### 5.2 Other Lessons for Higher Education Reform

One-size-fits-all pricing has limits. Internally through institutional aid, colleges already differentiate prices from student to student based on academic ability (merit) and family income (need). However, some institutions face external constraints on their ability to provide more generous targeted assistance, such as state-imposed caps on sticker price tuition, even though the sticker price is a highly misleading measure for the price paid by most students. Absent such constraints, colleges could raise their sticker price, charge only a subset of students the higher price (e.g., high-income, low-ability students), and offer more generous aid to low-income, high-ability students. Research indicates that such behavior indeed occurred following tuition deregulation in Texas in 2003 and that “deregulation did not reduce poor students’ outcomes.”100Rodney J. Andrews and Kevin Stange, “Price Regulation, Price Discrimination, and Equality of Opportunity in Higher Education: Evidence from Texas” American Economic Journal: Economic Policy, 11(4): 31 – 65 (citation on page 32). In addition, in-state tuition caps create an incentive for public colleges to substitute for the admission of state residents the admission of out-of-state students, who can be charged higher prices.

Along a different margin, colleges could also charge differential tuition based on a student’s choice of major. Although such a practice would diverge from the liberal arts ethos that has guided much of American higher education, it would reflect the fact that vast cost differences emerge between majors. In the current system, for example, English majors effectively subsidize engineering majors, even though the latter are likely to receive far higher salaries after graduation. While such a shift could dissuade low-income students from enrolling in high-cost majors, financial aid could also be made major-specific. The extensive cross-subsidization across majors may partly explain the research finding that students place greater weight on their tastes than on monetary returns when making decisions about their college major.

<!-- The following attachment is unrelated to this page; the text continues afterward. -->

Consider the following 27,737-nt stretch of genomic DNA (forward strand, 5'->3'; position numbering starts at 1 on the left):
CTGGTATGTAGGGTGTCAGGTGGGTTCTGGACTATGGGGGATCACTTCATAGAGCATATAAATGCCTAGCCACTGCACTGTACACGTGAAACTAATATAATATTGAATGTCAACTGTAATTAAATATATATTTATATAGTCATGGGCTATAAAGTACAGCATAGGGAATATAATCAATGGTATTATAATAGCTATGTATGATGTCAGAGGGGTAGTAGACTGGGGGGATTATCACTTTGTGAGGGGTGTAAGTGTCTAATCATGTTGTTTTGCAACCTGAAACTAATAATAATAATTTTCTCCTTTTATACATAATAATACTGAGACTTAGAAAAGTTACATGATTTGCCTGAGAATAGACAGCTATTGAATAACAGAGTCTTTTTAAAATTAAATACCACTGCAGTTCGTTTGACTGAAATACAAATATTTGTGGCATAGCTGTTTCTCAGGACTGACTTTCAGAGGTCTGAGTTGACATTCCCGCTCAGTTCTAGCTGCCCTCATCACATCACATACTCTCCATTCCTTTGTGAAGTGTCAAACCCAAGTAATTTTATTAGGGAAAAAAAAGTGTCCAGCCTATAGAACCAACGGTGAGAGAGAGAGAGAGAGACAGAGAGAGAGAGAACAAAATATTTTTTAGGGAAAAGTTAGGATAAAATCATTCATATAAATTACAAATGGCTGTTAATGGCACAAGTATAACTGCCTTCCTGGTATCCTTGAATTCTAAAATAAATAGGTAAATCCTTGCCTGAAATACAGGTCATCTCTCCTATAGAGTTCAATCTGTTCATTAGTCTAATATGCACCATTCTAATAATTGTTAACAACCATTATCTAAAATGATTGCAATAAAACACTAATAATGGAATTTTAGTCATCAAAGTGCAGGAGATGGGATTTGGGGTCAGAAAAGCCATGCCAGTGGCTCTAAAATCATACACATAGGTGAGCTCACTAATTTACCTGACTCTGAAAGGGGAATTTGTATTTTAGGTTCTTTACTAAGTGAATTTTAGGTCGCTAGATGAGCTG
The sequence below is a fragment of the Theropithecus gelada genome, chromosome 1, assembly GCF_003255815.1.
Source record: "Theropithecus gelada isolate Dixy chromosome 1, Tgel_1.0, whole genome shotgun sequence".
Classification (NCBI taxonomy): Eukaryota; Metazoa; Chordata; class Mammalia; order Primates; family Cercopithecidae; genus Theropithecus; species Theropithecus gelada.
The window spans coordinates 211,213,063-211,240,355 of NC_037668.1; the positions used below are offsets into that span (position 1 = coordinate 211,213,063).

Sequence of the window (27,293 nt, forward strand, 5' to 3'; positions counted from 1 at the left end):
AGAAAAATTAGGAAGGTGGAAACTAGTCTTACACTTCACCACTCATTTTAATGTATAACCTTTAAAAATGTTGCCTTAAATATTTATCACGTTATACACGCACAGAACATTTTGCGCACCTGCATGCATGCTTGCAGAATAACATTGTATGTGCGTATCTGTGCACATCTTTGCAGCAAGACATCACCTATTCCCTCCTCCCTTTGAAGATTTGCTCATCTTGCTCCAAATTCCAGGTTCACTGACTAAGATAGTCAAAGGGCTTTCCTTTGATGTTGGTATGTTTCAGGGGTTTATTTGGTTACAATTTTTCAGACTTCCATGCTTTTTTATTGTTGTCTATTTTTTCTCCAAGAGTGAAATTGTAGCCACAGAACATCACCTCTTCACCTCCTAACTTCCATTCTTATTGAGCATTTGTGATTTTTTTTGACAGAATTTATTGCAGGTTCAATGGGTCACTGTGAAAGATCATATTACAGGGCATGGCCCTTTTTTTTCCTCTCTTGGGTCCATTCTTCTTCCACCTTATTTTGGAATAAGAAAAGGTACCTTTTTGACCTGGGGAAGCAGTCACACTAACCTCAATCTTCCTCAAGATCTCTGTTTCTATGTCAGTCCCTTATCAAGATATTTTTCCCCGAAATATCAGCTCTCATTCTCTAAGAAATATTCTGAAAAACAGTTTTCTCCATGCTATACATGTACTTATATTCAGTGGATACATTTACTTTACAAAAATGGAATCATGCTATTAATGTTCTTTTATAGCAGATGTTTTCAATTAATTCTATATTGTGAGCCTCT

The reality of free college would fall short of the promise. For decades, complete subsidization of K–12 education by the government has guaranteed access to elementary and secondary education at no out-of-pocket expense. With college potentially taking the place of high school as the gateway to economic opportunity, some have called for similarly making college free at the point of service through much-more-generous public subsidies. Before addressing such a dramatic move, it is useful to consult existing research on the impact and cost effectiveness of current higher education subsidies as well as on the likely effects of marginal expansions in funding. Several research papers conclude that increased subsidies are unlikely to be cost effective or to achieve the goal of directing assistance toward low-income families. For example, one study finds that a higher subsidy rate would lead to substantial increases in college investment among youth from wealthy families but to only modest effects among financially constrained youth.101 See Lochner and Monge-Naranjo, “Nature of Credit Constraints.” As a result, a universal subsidy would actually amplify earnings inequality. Other work finds that increasing college subsidies is much less effective than raising expenditures for early education, largely because college subsidies come too late in a child’s life to provide significant benefits for children from low-income families. 102See Diego Restuccia and Carlos Urrutia, “Intergenerational Persistence of Earnings: The Role of Early and College Education,” American Economic Review 94, no. 5 (2004): 1354–78.